My last term at West Dean College

Second year MA Creative Writing and Publishing student Eve Kenworthy talks about her experiences on the course during the last term, the guidance and support provided by the course tutors and dreams of her future as a writer.

I’m sure that last term at Malory Towers wasn’t as much fun as my last residential study block at West Dean. There was lashing of fizzy drinks, but it owed more to the wine fields of Italy than the local lemonade factory.

The past two years at West Dean have been the best thing I have ever done (apologies to my daughter, but there were less nappies and not so much crying). When I first picked up my scissors and comb at hairdressing college in 1979, and cut the first of millions of haircuts, I never imagined I might one day be writing books. Whilst I don’t yet have my elderly arthritic grip on my Master’s degree, I am assured by my tutors that conversations would have been had by now if there was any doubt. I am a self-employed mobile hairdresser, at least until I throw away my scissors and hairdryer, following the launch of my best seller, and fend off the hordes of film producers bidding for the film rights. I’m on my second book now and can’t imagine a world where I don’t use my geriatric insomnia to write. No time wasted!         

Well, a girl can dream. In fact, I heartily recommend it.

It took a worldwide pandemic and a few lockdowns to make mine come true. I think the universe may have gone a bit over the top, but I got the message. I stumbled across West Dean on Facebook, of all places. It described a practical hands-on course run by experienced writers, who are still writing and publishing as I type. If I had read the small print and realised it was an MA, I might have scrolled past. After all, the last time I was in a classroom flunking my CSEs, phones were still attached to walls, and a McDonalds burger was an exotic foreign delicacy. I’m glad I didn’t keep scrolling.

The course leader Mark Radcliffe had his latest fabulous book, Three Gifts published during my final year. I know, because I was at his launch party nicking vol-au-vents and wine. It was organised by his publisher Sean Campbell at Epoque Press, in Waterstones in Brighton. I was in the naughty seats at the back with the rest of my fellow students, Mark’s unofficial fan club. I felt comfortable at the back as I’m more accustomed to seeing the back of people’s heads and I had to suppress the urge to ask if anyone had been on any nice holidays recently. Laura Wilkinson and Bethan Roberts were there too, along with Mick Jackson. They have all taught us and I felt like a breathy teenager amongst my favourite pop group. I also felt breathy because I’d had to walk up three flights of stairs. Another reminder that my standing-up-all-day career is drawing to a close. Better find a plan B. As if all that wasn’t enough, bestselling authors Elly Griffiths and Lesley Thompson pop in from time to time and enrich us with their wisdom between world tours. Is there no end…?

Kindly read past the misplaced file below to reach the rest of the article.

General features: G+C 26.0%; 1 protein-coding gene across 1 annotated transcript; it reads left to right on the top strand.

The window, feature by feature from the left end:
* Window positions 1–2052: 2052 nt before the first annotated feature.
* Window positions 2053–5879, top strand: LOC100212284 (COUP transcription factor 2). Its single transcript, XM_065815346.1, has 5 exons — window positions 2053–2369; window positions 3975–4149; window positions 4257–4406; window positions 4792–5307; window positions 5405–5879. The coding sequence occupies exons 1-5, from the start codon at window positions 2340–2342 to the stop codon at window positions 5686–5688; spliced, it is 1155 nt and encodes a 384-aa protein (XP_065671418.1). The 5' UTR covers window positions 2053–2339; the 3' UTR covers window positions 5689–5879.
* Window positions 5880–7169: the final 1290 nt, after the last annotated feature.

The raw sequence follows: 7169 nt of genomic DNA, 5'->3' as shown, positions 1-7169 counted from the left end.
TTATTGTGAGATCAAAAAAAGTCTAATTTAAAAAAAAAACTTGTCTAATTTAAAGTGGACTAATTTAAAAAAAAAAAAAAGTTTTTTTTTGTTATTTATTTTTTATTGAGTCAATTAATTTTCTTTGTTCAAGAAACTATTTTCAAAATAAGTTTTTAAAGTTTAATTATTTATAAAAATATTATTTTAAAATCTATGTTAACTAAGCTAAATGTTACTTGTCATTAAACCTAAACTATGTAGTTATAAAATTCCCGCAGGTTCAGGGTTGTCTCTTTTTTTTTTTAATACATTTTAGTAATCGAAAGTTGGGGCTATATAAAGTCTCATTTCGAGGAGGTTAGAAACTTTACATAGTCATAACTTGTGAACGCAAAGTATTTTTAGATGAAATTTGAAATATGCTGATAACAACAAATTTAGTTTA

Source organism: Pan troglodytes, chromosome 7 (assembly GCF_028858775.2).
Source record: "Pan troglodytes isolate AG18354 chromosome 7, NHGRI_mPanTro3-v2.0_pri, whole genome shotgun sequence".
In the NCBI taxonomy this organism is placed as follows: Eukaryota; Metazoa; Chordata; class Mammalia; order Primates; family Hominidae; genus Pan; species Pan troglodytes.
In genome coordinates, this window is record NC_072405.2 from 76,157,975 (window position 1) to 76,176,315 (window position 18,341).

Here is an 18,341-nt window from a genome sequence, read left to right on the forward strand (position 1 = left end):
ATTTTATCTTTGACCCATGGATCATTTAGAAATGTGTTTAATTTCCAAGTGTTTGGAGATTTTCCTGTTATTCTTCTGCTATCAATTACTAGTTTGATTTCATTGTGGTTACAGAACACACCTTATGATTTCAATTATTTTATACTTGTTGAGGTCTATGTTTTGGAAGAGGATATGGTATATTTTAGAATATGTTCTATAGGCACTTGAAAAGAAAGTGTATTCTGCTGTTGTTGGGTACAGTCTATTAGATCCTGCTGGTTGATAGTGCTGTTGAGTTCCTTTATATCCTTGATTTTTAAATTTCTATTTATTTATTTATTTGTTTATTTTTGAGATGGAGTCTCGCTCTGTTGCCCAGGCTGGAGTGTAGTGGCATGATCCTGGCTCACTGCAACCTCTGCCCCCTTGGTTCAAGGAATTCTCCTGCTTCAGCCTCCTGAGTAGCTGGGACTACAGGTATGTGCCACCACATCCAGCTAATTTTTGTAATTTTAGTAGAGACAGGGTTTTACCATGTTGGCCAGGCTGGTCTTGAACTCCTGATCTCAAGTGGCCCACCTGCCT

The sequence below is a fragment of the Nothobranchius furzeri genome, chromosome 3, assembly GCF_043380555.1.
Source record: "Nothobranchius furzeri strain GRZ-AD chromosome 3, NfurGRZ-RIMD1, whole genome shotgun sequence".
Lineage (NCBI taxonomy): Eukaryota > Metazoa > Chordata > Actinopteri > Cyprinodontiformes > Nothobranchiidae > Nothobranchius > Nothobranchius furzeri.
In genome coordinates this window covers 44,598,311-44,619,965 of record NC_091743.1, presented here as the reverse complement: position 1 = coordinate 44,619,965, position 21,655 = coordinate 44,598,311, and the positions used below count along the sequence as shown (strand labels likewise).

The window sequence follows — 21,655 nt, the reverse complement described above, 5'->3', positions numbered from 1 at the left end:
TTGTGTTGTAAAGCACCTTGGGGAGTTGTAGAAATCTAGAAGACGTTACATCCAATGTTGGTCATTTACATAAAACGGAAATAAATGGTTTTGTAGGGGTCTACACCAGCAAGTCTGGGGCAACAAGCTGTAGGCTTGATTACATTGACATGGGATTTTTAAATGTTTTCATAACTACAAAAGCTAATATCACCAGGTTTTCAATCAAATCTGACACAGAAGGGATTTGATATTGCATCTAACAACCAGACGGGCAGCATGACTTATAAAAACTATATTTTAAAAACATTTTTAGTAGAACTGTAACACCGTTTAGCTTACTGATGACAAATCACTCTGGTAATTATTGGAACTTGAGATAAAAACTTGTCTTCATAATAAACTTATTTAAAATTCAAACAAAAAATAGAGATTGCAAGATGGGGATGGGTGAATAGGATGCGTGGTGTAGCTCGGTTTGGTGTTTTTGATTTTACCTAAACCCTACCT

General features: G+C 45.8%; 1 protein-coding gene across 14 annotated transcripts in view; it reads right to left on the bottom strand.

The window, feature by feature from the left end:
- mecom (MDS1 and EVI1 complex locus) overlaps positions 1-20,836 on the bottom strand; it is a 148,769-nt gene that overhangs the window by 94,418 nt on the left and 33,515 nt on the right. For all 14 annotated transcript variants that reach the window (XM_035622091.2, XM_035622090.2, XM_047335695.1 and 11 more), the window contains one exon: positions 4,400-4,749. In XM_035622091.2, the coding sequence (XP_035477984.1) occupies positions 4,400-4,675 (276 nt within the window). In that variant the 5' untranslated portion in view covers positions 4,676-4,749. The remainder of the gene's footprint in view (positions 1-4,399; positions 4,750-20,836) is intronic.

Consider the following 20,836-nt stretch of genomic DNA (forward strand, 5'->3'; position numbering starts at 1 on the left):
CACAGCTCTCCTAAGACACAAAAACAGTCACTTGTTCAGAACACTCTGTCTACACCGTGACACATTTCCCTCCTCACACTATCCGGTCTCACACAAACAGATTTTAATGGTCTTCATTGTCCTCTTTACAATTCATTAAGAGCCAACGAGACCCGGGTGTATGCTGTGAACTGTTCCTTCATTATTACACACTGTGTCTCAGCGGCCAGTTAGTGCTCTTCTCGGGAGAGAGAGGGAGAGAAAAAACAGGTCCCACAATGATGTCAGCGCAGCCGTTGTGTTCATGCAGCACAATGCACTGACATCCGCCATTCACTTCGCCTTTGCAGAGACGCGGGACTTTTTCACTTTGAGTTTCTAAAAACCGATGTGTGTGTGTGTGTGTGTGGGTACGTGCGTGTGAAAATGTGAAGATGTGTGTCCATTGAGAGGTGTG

West Dean isn’t all mouth and no trousers. There is no doubt that the course is not just about the joy of writing. We are directed and guided towards publication with agents and publishers regularly popping in and teaching us about the industry as well as encouraging us. One of my cohort Catherine Kurtz had a feeding frenzy of agents hoping to sign her, and we are all looking forward to the launch of her book. With one of our class already off the starting blocks, we are all rooting for her and hope to follow her example.

If inspiration is in short supply anywhere, it is in abundance at West Dean. Leather chesterfields, oak paneled halls and log fires abound. As a treat, award-winning authors are tempted to West Dean by the promise of a week-long writing retreat in the grounds. Only once they are supine and relaxed is the news broken to them that they might have to stand in front of nine aspiring writers gawping and hungry for tips and hints on the road to success. They are ushered to our classroom door, pushed in and the door slammed behind them. They must like it, as they usually spend a couple of nights eating and drinking with us at the bar. We are a friendly lot really, don't believe all the rumors... not all of them.

Did I mention the food? West Dean has food. Lots of it. I can name parts of my body that are exclusively made in West Dean. Sometimes I gave in and missed a meal just so I could have a nap in my comfy room overlooking the rolling hills dotted with fluffy fat sheep.

But you never know. One day, in-between launch parties and negotiations with film producers, I might be invited back to take a turn in front of a class of aspiring writers. I’ll treat them with caution, and at least I know where the Prosecco is stashed.

Keep dreaming. I know I will.